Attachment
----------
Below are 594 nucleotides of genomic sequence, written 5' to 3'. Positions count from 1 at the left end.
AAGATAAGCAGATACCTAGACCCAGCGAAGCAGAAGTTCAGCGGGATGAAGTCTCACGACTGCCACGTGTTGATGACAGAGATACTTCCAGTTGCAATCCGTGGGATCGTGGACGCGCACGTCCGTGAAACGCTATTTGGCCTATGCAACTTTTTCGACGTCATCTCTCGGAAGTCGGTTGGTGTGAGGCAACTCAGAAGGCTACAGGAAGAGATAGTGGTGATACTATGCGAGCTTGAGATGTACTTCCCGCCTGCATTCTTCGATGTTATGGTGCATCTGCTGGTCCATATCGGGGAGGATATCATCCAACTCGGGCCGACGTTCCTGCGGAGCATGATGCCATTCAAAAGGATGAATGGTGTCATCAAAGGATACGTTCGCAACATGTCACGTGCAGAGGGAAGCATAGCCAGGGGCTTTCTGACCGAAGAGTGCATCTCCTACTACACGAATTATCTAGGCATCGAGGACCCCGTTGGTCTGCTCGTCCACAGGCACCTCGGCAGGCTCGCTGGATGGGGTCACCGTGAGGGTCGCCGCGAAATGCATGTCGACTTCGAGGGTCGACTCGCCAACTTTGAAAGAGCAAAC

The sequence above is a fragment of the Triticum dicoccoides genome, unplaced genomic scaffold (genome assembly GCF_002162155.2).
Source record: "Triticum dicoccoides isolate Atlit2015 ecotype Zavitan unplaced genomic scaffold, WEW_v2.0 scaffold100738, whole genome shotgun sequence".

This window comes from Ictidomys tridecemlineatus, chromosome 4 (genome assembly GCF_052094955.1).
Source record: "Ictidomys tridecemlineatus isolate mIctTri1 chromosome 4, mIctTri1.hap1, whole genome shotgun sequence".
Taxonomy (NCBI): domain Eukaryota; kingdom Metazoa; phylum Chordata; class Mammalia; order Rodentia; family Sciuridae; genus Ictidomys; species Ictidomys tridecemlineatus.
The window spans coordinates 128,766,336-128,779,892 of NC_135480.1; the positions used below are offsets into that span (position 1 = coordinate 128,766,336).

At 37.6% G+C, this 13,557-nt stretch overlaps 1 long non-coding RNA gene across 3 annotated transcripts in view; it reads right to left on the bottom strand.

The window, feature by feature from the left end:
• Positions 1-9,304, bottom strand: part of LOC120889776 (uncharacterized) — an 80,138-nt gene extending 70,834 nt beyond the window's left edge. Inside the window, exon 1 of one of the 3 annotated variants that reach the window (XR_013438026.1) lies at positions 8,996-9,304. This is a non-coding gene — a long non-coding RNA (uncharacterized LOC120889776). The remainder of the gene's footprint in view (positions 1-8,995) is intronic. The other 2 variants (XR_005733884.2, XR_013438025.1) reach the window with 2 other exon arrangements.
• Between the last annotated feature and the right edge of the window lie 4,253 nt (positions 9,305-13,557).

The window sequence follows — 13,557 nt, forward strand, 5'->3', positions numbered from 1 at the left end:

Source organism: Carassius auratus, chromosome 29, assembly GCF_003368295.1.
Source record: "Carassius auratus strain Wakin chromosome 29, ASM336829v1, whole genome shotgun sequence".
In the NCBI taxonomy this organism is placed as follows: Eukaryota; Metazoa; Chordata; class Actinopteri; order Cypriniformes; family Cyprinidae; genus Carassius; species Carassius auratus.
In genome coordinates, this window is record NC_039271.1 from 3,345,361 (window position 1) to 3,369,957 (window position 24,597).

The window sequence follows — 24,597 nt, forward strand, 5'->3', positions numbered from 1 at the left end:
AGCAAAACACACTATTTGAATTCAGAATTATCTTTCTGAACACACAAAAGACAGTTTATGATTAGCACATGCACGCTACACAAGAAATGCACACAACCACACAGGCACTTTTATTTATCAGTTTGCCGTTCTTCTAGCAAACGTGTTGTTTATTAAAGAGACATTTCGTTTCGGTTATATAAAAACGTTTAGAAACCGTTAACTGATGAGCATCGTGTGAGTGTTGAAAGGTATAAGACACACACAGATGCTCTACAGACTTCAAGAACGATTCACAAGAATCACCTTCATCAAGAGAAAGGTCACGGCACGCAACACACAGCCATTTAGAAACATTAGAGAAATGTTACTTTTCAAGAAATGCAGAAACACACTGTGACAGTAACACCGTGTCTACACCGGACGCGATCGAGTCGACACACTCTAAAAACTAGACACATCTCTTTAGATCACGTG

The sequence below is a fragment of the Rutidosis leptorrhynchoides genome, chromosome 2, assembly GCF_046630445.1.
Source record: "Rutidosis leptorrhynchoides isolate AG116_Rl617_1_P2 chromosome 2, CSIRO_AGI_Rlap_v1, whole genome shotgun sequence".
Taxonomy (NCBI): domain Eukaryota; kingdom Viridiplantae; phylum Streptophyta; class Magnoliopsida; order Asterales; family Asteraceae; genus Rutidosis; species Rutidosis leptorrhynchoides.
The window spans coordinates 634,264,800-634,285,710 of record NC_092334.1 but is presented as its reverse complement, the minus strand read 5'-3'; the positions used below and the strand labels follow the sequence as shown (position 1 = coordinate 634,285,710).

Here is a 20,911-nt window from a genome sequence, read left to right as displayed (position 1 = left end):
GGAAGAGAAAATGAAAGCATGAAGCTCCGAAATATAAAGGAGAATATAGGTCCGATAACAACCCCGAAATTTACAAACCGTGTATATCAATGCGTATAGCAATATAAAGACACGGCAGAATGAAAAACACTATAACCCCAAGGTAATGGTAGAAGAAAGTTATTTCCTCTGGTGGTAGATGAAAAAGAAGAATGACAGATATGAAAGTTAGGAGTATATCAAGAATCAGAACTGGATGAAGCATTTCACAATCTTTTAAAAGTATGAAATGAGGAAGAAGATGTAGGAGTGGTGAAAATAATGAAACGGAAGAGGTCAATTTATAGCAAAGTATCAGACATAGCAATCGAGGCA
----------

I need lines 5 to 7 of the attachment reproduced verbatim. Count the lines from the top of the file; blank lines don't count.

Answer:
This window comes from Ictidomys tridecemlineatus, chromosome 4 (genome assembly GCF_052094955.1).
Source record: "Ictidomys tridecemlineatus isolate mIctTri1 chromosome 4, mIctTri1.hap1, whole genome shotgun sequence".
Taxonomy (NCBI): domain Eukaryota; kingdom Metazoa; phylum Chordata; class Mammalia; order Rodentia; family Sciuridae; genus Ictidomys; species Ictidomys tridecemlineatus.